Polycystic Ovary Syndrome: Do I Have it, How Do I Get Diagnosed, and How Do I Manage It?
Dr. Kathryn Dinh, a board-eligible Endocrinologist at Galen Center for Diabetes and Endocrinology
According to the CDC, approximately 5 million women are currently affected by Polycystic Ovary Syndrome (PCOS). PCOS is a hormonal disorder that is primarily associated with a female having infrequent or prolonged menstrual periods. It is one of the most common causes of infertility in women and is a lifelong health condition.
What causes PCOS?
Although the exact cause of PCOS is not presently known, excess weight and a family history of PCOS are associated with having this syndrome. The signs and symptoms of PCOS usually appear during adolescence. While symptoms of PCOS can vary, two of these three traits are manifest in females affected by PCOS:
- Irregular Periods
- Periods that are infrequent or prolonged.
- Excess Androgens
- Elevated levels of the androgen hormones, such as testosterone, may result in physical changes including unwanted facial or body hair and severe acne.
- Polycystic Ovaries or infertility
- Ovaries may be enlarged and contain more follicles than expected. This is diagnosed with imaging.
- A history of infertility or difficulty getting pregnant
Other symptoms may include weight gain, skin tags, dark or thick skin patches at the base of the neck, armpits and beneath the breasts, or a history of diabetes.
How does one get diagnosed with PCOS?
Currently there is no test to definitively diagnose a female with PCOS. However, if you think you may have two or more of the above traits a thorough evaluation is needed by a doctor to determine whether your signs or symptoms represent PCOS. This evaluation includes completing a history and physical exam where your doctor will check for signs of excess hair growth, insulin resistance, and acne. If the history and exam are consistent with PCOS, your doctor could recommend you have a pelvic exam, blood tests, or an ultrasound of the ovaries and uterus to confirm their suspicions. In some cases, you may need to see an endocrinologist for additional evaluation, to confirm the diagnosis, or assist with management.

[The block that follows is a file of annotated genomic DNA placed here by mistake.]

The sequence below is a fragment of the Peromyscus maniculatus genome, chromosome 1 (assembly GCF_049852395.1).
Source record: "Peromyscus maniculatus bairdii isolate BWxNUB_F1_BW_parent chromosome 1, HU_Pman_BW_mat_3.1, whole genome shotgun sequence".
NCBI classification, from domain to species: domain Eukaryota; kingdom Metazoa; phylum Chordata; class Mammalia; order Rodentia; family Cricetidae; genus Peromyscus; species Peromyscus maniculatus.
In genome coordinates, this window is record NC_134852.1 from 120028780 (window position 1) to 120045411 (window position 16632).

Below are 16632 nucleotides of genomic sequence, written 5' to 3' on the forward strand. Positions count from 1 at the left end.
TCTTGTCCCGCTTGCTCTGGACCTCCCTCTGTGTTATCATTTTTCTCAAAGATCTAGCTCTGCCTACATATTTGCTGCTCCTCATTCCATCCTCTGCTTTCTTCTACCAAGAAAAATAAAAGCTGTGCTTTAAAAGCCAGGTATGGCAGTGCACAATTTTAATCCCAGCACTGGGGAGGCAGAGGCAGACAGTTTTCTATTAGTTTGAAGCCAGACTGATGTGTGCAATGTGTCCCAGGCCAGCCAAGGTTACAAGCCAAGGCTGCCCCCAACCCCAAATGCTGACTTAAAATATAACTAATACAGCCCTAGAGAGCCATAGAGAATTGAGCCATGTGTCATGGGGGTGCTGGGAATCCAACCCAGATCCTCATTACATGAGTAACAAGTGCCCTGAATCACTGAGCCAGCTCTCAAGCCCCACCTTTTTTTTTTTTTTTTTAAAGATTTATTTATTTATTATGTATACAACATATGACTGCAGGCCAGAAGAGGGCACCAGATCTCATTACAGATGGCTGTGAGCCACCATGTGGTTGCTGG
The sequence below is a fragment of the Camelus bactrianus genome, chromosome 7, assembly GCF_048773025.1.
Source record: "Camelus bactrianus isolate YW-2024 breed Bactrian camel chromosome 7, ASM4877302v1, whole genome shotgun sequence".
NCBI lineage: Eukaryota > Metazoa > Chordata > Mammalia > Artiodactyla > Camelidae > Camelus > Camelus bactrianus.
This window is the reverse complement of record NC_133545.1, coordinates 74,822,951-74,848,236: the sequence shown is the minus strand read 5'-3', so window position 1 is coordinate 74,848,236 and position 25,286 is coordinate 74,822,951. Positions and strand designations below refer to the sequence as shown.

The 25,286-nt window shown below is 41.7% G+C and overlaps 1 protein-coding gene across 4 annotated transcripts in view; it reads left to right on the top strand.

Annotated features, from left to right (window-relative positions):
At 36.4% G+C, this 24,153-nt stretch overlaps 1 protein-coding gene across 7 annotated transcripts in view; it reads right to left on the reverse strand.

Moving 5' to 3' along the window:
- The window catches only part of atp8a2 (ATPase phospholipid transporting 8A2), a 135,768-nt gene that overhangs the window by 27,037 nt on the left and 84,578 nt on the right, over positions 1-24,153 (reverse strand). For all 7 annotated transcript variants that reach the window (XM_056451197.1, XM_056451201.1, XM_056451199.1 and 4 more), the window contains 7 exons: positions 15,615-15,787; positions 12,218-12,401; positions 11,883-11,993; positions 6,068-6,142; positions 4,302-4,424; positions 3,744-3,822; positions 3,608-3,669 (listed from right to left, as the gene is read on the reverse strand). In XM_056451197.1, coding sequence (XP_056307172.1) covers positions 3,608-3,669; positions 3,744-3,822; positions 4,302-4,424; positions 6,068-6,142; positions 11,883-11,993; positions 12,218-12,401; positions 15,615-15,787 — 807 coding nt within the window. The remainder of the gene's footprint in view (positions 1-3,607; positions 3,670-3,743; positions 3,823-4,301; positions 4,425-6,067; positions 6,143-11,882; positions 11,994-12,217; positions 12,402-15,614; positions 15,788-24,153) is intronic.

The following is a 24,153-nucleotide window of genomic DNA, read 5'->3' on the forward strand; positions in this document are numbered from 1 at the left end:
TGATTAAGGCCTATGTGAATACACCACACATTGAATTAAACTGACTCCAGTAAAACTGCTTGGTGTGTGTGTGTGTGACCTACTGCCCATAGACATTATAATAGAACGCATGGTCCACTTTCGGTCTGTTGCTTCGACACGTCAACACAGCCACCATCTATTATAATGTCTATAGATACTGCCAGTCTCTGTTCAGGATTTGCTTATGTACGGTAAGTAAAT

Associated Health Risks
Females with PCOS are at increased risk for several major health issues. Many of these issues stem from having increased insulin resistance, which means the body can make insulin, but it can’t use it efficiently. Those with PCOS should be monitored for:
- Type 2 Diabetes and Gestational Diabetes
- Heart Disease
- High Blood Pressure
- High bad cholesterol and low good cholesterol
- Sleep apnea
- Metabolic Associated Fatty Liver Disease
Before Your Appointment
Now that you have a general overview of what PCOS is, the process for diagnosing PCOS, and treatment options, we have a list of things below that you can do to prepare for your appointment.
- Write down all the symptoms you are having and how long you have been experiencing them.
- Track your menstrual periods, if not already doing so, and bring this calendar to your visit.
- Provide a list of all medications, vitamins, and supplements you are currently taking.
- Prepare a list of questions you want to ask your doctor. Here are some basic questions to consider:
- What tests do you recommend?
- Does PCOS affect my ability to get pregnant?
- What medications would you recommend that might improve my symptoms or ability to conceive?
- Are there any long-term health implications caused by PCOS?
At Galen Center for Diabetes and Endocrinology, our goal is to help you manage your PCOS symptoms so you can live a full and happy life. If you are experiencing any of the symptoms above, please schedule an appointment with one of our board-certified physicians today. Call (423) 954-9010 to schedule your appointment.